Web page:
The estimated windfall Apple got from its App Store in 2020 is $67 billion. That’s up from $50 billion in 2019, a 28% increase. Even as the company has lowered its commissions for smaller developers, the App Store remains a major component of Apple’s bottom-line profits. And it’s not just Apple taking a cut of developer revenue: On Android, the world’s most popular mobile operating system, the Google Play Store netted $38.6 billion in 2020.
That’s over $105 billion in revenue from the top two app stores combined. It’s no wonder that regulators in many countries are closely considering whether there is sufficient competition in the marketplace. So it should come as no surprise that Coinbase, America’s most visible and well-known crypto exchange, also wants to be the on-ramp to the decentralized application economy.
But what do we sacrifice when we replace one gatekeeper for another? Does it jeopardize the decentralized ethos and accessibility for all that’s sacred to many crypto believers? These are important questions worthy of discussion as we build on our momentum and push further into the mainstream.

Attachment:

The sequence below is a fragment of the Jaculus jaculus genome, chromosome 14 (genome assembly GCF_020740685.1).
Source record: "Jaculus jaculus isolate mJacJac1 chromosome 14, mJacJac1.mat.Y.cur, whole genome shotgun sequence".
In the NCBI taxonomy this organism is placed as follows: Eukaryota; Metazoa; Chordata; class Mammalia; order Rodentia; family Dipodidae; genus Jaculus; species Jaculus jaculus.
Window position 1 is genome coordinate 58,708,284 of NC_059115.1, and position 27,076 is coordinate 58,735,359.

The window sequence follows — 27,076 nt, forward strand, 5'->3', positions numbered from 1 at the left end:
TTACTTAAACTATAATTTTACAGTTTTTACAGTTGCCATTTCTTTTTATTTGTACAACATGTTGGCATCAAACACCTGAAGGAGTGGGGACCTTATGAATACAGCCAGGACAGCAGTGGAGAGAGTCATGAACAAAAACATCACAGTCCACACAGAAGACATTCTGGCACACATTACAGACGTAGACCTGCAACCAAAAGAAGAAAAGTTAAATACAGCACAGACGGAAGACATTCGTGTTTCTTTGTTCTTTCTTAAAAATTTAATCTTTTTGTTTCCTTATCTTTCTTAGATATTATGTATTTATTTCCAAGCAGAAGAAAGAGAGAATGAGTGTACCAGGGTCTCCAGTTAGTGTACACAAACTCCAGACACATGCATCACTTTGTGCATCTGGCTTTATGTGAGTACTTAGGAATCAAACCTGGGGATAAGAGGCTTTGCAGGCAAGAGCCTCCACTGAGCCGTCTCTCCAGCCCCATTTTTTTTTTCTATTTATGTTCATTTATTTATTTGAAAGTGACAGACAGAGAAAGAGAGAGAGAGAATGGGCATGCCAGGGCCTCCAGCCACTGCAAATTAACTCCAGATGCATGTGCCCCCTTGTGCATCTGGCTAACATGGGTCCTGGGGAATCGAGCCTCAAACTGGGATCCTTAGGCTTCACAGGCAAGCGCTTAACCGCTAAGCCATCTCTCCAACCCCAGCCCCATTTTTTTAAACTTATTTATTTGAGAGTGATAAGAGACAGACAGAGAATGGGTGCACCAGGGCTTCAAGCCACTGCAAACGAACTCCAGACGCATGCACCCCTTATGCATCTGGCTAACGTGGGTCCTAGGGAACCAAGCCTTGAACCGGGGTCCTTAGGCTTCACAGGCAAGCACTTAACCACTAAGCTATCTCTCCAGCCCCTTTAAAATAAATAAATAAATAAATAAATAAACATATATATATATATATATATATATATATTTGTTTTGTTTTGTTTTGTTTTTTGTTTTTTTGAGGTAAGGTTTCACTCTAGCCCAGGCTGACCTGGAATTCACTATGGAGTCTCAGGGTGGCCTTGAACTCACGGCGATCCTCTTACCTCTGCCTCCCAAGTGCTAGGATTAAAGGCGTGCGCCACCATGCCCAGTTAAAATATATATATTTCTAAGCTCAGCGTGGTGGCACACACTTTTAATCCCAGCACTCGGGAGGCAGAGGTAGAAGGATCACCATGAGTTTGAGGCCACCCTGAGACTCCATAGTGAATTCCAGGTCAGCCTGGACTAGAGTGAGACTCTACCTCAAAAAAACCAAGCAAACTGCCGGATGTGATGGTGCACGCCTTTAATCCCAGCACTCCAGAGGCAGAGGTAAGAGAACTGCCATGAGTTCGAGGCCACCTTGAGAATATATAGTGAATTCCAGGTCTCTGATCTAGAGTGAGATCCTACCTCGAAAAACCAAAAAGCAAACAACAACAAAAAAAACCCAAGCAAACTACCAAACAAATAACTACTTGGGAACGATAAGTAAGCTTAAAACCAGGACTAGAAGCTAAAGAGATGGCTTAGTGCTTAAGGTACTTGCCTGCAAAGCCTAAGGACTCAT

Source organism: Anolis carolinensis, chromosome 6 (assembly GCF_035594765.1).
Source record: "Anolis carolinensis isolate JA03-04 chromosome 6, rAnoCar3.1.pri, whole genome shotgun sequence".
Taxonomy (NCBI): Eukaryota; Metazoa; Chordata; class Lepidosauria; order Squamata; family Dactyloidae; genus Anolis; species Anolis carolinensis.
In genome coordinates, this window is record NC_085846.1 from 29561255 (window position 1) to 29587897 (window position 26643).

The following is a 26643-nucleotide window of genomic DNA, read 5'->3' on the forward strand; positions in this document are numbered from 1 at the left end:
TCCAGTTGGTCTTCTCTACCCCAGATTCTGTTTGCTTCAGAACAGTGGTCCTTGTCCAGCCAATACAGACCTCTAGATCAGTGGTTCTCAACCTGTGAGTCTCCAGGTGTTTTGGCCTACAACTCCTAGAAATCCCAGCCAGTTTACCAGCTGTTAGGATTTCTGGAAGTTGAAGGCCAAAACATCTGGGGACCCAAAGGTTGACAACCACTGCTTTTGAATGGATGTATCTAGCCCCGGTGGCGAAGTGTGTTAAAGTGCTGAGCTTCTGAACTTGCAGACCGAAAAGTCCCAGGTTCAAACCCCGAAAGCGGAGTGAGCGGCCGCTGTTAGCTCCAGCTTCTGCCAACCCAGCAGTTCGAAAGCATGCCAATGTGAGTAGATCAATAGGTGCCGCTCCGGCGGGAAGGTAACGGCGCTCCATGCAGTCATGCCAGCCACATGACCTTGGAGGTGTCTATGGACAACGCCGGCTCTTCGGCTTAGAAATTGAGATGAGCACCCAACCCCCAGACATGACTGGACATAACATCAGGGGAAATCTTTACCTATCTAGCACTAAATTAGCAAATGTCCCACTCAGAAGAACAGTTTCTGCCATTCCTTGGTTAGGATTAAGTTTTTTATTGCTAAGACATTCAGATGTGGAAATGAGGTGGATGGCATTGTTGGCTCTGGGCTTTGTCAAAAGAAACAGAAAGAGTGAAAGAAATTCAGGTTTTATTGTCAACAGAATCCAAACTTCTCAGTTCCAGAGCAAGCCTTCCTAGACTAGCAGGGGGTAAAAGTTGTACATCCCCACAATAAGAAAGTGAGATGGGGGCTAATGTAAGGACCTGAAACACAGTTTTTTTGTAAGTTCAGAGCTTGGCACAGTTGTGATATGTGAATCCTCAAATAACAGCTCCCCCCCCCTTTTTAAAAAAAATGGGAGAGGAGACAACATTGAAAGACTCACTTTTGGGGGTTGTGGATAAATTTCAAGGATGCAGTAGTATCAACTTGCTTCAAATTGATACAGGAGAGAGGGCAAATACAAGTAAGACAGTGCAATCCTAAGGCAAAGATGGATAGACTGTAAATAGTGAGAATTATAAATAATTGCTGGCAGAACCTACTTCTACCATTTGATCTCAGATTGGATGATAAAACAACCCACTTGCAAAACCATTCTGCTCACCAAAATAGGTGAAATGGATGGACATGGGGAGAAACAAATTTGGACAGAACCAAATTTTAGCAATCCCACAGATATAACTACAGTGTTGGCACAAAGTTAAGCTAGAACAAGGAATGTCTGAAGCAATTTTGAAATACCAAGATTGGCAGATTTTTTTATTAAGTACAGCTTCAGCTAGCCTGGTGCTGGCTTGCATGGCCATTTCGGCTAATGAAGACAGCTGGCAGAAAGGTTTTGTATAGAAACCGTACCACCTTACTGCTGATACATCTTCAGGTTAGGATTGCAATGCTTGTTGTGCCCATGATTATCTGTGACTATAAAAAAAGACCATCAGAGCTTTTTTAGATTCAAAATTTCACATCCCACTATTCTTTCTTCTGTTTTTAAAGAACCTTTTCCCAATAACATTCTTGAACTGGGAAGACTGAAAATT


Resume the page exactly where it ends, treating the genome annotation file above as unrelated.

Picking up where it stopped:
The 80/20 rule
Vilfredo Pareto had it right with his 80/20 rule: 80% of revenues comes from 20% of customers. However, in the case of Apple’s App Store, it’s more like the 95/2 rule: 95% of revenue comes from the top 2% of apps.
Let’s assume that a decentralized application (DApp) store would reflect a similar reality, where the most successful apps generate the most revenue. That means any DApp store that managed to secure the most popular apps would have a huge advantage. The most well-funded platforms would spend lavishly to gain exclusivity and secure gatekeeper status. Then, anyone that wanted to access the top apps would need to go through that gatekeeper.
The monopolistic elements of any app store are what make the economics so lucrative. If you own the…